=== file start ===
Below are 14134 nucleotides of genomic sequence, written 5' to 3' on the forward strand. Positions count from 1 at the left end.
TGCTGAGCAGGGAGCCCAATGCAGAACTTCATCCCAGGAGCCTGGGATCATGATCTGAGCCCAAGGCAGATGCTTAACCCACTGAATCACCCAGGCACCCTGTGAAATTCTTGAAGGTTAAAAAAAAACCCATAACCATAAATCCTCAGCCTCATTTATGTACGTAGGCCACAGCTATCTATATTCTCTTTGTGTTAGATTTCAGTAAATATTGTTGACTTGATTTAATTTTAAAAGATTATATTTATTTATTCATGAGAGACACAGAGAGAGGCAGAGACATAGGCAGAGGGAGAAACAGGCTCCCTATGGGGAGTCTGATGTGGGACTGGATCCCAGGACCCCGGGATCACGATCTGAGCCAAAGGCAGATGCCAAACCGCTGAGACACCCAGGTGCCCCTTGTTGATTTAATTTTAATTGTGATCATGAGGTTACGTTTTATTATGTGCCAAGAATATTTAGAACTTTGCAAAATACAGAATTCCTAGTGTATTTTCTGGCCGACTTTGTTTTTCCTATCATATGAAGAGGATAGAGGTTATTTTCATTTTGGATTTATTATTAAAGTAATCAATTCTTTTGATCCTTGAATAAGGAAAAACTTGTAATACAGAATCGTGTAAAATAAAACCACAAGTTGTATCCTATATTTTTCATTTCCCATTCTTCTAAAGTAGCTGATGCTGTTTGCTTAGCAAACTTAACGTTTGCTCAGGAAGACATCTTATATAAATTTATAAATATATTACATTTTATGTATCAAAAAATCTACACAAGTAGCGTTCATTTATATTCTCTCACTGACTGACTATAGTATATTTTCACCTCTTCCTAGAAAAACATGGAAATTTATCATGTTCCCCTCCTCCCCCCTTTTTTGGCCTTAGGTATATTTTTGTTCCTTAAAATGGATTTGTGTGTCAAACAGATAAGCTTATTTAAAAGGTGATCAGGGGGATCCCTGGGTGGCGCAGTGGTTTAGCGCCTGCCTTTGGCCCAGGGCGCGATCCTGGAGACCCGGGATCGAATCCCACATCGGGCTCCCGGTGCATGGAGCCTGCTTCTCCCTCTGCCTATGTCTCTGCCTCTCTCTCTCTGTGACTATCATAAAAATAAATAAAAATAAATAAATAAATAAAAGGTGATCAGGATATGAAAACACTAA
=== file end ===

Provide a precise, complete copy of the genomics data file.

Below are 14134 nucleotides of genomic sequence, written 5' to 3' on the forward strand. Positions count from 1 at the left end.
TGCTGAGCAGGGAGCCCAATGCAGAACTTCATCCCAGGAGCCTGGGATCATGATCTGAGCCCAAGGCAGATGCTTAACCCACTGAATCACCCAGGCACCCTGTGAAATTCTTGAAGGTTAAAAAAAAACCCATAACCATAAATCCTCAGCCTCATTTATGTACGTAGGCCACAGCTATCTATATTCTCTTTGTGTTAGATTTCAGTAAATATTGTTGACTTGATTTAATTTTAAAAGATTATATTTATTTATTCATGAGAGACACAGAGAGAGGCAGAGACATAGGCAGAGGGAGAAACAGGCTCCCTATGGGGAGTCTGATGTGGGACTGGATCCCAGGACCCCGGGATCACGATCTGAGCCAAAGGCAGATGCCAAACCGCTGAGACACCCAGGTGCCCCTTGTTGATTTAATTTTAATTGTGATCATGAGGTTACGTTTTATTATGTGCCAAGAATATTTAGAACTTTGCAAAATACAGAATTCCTAGTGTATTTTCTGGCCGACTTTGTTTTTCCTATCATATGAAGAGGATAGAGGTTATTTTCATTTTGGATTTATTATTAAAGTAATCAATTCTTTTGATCCTTGAATAAGGAAAAACTTGTAATACAGAATCGTGTAAAATAAAACCACAAGTTGTATCCTATATTTTTCATTTCCCATTCTTCTAAAGTAGCTGATGCTGTTTGCTTAGCAAACTTAACGTTTGCTCAGGAAGACATCTTATATAAATTTATAAATATATTACATTTTATGTATCAAAAAATCTACACAAGTAGCGTTCATTTATATTCTCTCACTGACTGACTATAGTATATTTTCACCTCTTCCTAGAAAAACATGGAAATTTATCATGTTCCCCTCCTCCCCCCTTTTTTGGCCTTAGGTATATTTTTGTTCCTTAAAATGGATTTGTGTGTCAAACAGATAAGCTTATTTAAAAGGTGATCAGGGGGATCCCTGGGTGGCGCAGTGGTTTAGCGCCTGCCTTTGGCCCAGGGCGCGATCCTGGAGACCCGGGATCGAATCCCACATCGGGCTCCCGGTGCATGGAGCCTGCTTCTCCCTCTGCCTATGTCTCTGCCTCTCTCTCTCTGTGACTATCATAAAAATAAATAAAAATAAATAAATAAATAAAAGGTGATCAGGATATGAAAACACTAA